This undated image provided by the U.S. Navy shows the amphibious assault ship USS Essex in the Pacific Ocean.

This undated image provided by the U.S. Navy shows the amphibious assault ship USS Essex in the Pacific Ocean. (AP Photo/Joe Kane, courtesy U.S. Navy)

SASEBO NAVAL BASE, Japan — A “steering malfunction” aboard the beleaguered USS Essex is believed to be the culprit behind the ship’s at-sea collision with a fleet replenishment oiler Wednesday morning, Navy officials said.

No injuries were reported and no fuel was spilled as a result of the collision with the USNS Yukon, which occurred at 9:20 a.m., about 120 miles off the coast of Southern California as the Essex made its approach during a routine fuel replenishment, according to a U.S. Navy 3rd Fleet news release. The incident occurred one day before the 21-year-old amphibious assault ship was scheduled to arrive at its new homeport at U.S. 3rd Fleet rotational forces San Diego.

Navy officials declined further comment, but The Washington Post reported that both ships were able to continue on to their destination under their own power.

“While both ships reported some damage, no one was injured, there was no fuel spilled and the ships’ fuel tanks and systems were not compromised,” the Navy release said. “The Navy will conduct a thorough investigation into the cause of the collision, and a full assessment of any damage is ongoing.”

The collision is the latest black eye for the Essex and U.S. Navy ships as their readiness is often called into question with deep budget cuts looming on the horizon. More than one-fifth of Navy ships fell short of combat readiness in the past two years, and fewer than half of the service’s deployed combat aircraft are ready for their missions at any given time, according to congressional testimony.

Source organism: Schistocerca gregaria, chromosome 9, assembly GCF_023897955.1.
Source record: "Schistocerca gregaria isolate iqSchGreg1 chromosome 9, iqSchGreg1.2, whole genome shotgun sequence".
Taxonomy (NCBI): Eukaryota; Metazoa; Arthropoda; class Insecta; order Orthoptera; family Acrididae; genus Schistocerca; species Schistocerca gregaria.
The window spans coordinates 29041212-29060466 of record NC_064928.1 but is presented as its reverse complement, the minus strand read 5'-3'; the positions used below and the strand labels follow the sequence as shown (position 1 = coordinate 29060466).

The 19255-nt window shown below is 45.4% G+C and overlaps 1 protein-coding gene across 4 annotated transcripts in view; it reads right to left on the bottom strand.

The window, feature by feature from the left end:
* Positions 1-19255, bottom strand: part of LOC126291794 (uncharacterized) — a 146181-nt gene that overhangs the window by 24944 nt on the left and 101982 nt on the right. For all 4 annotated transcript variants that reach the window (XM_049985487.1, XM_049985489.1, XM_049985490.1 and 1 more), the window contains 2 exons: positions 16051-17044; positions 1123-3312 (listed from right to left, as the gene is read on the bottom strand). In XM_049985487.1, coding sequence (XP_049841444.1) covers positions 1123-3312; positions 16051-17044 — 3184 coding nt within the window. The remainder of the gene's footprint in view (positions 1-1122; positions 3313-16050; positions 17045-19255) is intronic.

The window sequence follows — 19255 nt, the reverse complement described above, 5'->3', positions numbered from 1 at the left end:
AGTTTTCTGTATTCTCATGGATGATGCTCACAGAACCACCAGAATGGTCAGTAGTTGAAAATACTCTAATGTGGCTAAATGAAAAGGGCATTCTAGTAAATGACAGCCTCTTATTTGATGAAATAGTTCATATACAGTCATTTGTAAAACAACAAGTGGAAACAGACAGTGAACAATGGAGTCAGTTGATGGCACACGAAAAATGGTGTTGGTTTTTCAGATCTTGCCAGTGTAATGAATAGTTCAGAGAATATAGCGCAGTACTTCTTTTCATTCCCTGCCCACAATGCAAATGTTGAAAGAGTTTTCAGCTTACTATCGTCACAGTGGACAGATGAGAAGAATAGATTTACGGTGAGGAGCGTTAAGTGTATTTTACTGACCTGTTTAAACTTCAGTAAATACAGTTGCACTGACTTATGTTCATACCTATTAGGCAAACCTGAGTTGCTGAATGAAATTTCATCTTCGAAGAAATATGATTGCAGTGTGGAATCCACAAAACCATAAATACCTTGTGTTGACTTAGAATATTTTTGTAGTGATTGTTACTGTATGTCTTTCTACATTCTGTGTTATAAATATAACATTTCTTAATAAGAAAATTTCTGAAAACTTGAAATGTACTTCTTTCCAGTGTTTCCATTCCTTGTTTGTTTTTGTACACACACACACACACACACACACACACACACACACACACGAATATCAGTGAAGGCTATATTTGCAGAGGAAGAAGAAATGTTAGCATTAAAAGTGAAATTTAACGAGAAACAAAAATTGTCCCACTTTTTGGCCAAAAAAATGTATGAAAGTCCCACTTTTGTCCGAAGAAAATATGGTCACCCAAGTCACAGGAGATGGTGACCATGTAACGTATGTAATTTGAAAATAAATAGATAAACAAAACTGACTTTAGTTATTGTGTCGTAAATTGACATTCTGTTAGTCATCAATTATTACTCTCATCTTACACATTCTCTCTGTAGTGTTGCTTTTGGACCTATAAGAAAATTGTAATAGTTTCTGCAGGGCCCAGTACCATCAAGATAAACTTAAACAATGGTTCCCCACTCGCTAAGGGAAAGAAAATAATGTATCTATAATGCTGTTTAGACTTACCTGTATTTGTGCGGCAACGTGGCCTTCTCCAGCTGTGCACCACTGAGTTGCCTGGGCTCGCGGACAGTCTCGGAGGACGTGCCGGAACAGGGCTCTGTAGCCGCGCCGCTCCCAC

The Essex had just completed a hull swap in Sasebo, Japan, last month with the USS Bonhomme Richard after being forward deployed to the region for the last 12 years.

While the ship’s crew provided extensive humanitarian assistance during its time in Sasebo, its final years in the region were marred by maintenance issues and the death of a sailor partially attributed to nonfunctioning systems onboard.

The ship failed to complete two missions during a seven-month span because of maintenance issues. Then in November 2011, Petty Officer 1st Class Regan Young was struck and killed by a mounted missile launcher while the ship was off Bali, Indonesia. A Navy investigation revealed that, in addition to gross negligence on the part of the ship’s former crew, nonfunctioning systems on board the ship contributed to his death.

This week’s collision puts a damper on what was being billed as a triumphant homecoming for the ship, called “The Iron Gator.”

“Essex departed San Diego in 2000, to serve as a forward-deployed asset to 7th Fleet,” the ship’s new skipper, Capt. Chuck Litchfield, said in a Navy news release Tuesday, announcing the homecoming. “I know there are a lot of former crew members and fans of the ship still in the area, so it is going to be a real pleasure to re-introduce ‘The Iron Gator’ to San Diego.”

But on Thursday, the ship’s Facebook page was lit up with comments from concerned family members trying to check on the well-being of their loved ones.

Cmdr. Ron Steiner, a spokesman for the U.S. Navy’s 7th Fleet, said he did not believe the Essex had been involved in a collision before. The USNS Yukon has been in two at-sea collisions, according to The Washington Post report.

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Matthew M. Burke has been reporting from Okinawa for Stars and Stripes since 2014. The Massachusetts native and UMass Amherst alumnus previously covered Sasebo Naval Base and Marine Corps Air Station Iwakuni, Japan, for the newspaper. His work has also appeared in the Boston Globe, Cape Cod Times and other publications.

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